Inorganic membranes capable of separating carbon dioxide and nitrogen mixture offer potential applications in membrane process for postcombustion carbon dioxide capture. This article provides a concise review of carbon dioxide permeation and separation characteristics and the chemical and thermal stability of microporous carbon, silica, and zeolite membranes. Gas permeation and separation through these microporous membranes generally occur by the solution (adsorption) and diffusion mechanism. All of these membranes are permselective for carbon dioxide over nitrogen because carbon dioxide has a large solubility and mobility in membrane micropores in comparison to nitrogen. These microporous membranes exhibit good carbon dioxide permeance (up to 10 -6 mol m -2 s -1 Pa -1) and extremely high carbon dioxide to nitrogen selectivity (up to 500) at around room temperature. The selectivity diminishes above 200°C because the membrane selectivity is controlled by diffusion, and the diffusivity ratio for carbon dioxide to nitrogen is < 2. At around room temperature, zeolite (especially Y type) membranes offer attractive properties for use in postcombustion carbon dioxide capture. New membranes such as dense mixed-conducting ceramic-carbonate dual-phase membranes show high carbon dioxide separation performance at high temperatures and may be used in precombustion processes for carbon dioxide capture.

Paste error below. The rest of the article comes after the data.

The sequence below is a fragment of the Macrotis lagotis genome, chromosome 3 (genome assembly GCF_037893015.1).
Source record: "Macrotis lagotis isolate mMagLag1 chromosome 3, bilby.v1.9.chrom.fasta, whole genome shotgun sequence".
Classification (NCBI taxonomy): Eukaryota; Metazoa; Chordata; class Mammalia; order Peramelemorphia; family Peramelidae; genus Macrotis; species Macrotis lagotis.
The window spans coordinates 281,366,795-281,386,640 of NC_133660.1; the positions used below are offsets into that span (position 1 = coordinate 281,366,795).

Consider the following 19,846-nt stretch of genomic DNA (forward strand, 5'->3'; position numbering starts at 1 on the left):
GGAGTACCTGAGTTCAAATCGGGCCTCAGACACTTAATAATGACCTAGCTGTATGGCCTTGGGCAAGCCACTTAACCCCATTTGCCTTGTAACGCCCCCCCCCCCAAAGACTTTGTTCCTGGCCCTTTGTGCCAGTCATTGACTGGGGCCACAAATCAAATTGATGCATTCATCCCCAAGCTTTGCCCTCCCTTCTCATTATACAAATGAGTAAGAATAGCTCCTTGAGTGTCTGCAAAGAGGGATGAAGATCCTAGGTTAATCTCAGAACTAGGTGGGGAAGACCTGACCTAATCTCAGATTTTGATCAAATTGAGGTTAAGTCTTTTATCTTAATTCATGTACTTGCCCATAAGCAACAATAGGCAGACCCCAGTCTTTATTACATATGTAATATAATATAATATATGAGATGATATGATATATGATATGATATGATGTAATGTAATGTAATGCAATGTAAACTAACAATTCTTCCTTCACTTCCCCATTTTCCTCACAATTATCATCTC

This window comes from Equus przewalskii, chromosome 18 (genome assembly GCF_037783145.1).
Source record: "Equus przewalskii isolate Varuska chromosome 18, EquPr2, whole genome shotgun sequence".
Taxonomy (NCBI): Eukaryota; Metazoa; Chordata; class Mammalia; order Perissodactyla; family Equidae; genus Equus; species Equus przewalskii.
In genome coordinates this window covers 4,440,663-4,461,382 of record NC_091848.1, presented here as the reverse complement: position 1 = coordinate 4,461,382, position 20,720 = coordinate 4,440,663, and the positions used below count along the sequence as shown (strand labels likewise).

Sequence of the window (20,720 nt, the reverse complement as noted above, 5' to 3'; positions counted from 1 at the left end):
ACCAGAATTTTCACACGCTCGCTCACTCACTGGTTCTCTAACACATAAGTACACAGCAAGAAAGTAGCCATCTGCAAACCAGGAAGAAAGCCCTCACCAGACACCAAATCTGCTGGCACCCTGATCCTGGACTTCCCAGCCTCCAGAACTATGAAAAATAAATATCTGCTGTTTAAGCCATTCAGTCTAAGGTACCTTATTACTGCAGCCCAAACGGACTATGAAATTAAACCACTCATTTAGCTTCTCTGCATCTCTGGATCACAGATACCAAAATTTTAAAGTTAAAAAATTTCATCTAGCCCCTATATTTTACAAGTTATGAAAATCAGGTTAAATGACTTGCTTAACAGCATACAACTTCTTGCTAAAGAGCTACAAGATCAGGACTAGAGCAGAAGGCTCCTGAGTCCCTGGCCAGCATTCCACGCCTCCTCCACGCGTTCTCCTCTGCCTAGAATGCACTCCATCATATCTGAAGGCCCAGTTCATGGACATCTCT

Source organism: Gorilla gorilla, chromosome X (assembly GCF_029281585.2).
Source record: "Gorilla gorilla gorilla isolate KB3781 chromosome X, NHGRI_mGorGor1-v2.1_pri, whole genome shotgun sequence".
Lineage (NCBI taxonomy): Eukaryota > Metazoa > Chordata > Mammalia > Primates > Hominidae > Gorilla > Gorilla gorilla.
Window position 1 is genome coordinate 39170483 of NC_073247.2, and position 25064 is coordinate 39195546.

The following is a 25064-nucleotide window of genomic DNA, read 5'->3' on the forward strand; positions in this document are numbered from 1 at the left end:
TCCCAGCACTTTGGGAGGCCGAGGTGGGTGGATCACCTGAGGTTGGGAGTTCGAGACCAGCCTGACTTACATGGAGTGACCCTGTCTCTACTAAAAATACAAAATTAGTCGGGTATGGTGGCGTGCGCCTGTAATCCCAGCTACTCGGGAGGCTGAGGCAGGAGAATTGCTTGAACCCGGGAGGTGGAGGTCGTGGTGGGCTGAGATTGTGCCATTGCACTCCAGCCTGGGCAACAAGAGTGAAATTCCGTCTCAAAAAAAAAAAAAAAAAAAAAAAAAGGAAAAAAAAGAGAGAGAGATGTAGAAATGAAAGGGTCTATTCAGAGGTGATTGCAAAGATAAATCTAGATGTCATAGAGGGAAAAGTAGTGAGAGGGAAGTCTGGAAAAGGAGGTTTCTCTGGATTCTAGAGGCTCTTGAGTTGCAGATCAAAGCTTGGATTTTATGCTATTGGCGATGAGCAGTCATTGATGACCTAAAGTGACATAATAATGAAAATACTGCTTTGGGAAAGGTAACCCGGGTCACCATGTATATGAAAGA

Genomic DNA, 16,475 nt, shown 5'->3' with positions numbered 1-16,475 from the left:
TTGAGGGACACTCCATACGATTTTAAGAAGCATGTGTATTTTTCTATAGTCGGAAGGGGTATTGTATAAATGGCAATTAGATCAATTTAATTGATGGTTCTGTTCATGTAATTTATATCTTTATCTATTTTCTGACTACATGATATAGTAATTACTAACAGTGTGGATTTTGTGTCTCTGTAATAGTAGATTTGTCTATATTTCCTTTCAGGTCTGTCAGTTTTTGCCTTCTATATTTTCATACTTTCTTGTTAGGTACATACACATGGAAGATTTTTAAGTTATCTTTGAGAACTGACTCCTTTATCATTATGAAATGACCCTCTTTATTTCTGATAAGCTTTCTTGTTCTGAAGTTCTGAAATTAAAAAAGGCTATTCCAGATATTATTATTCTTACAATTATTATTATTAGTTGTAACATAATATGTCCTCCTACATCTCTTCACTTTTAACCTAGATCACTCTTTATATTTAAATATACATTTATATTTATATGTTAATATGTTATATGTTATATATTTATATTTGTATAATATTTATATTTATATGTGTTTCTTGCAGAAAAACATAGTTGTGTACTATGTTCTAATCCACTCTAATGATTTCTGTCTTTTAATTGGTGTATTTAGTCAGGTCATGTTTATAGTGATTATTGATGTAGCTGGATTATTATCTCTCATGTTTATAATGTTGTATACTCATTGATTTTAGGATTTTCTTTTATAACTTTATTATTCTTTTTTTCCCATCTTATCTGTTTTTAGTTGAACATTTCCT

- Carbon dioxide capture
- Gas separation and sequestration
- Inorganic membranes
ASJC Scopus subject areas
- Chemical Engineering(all)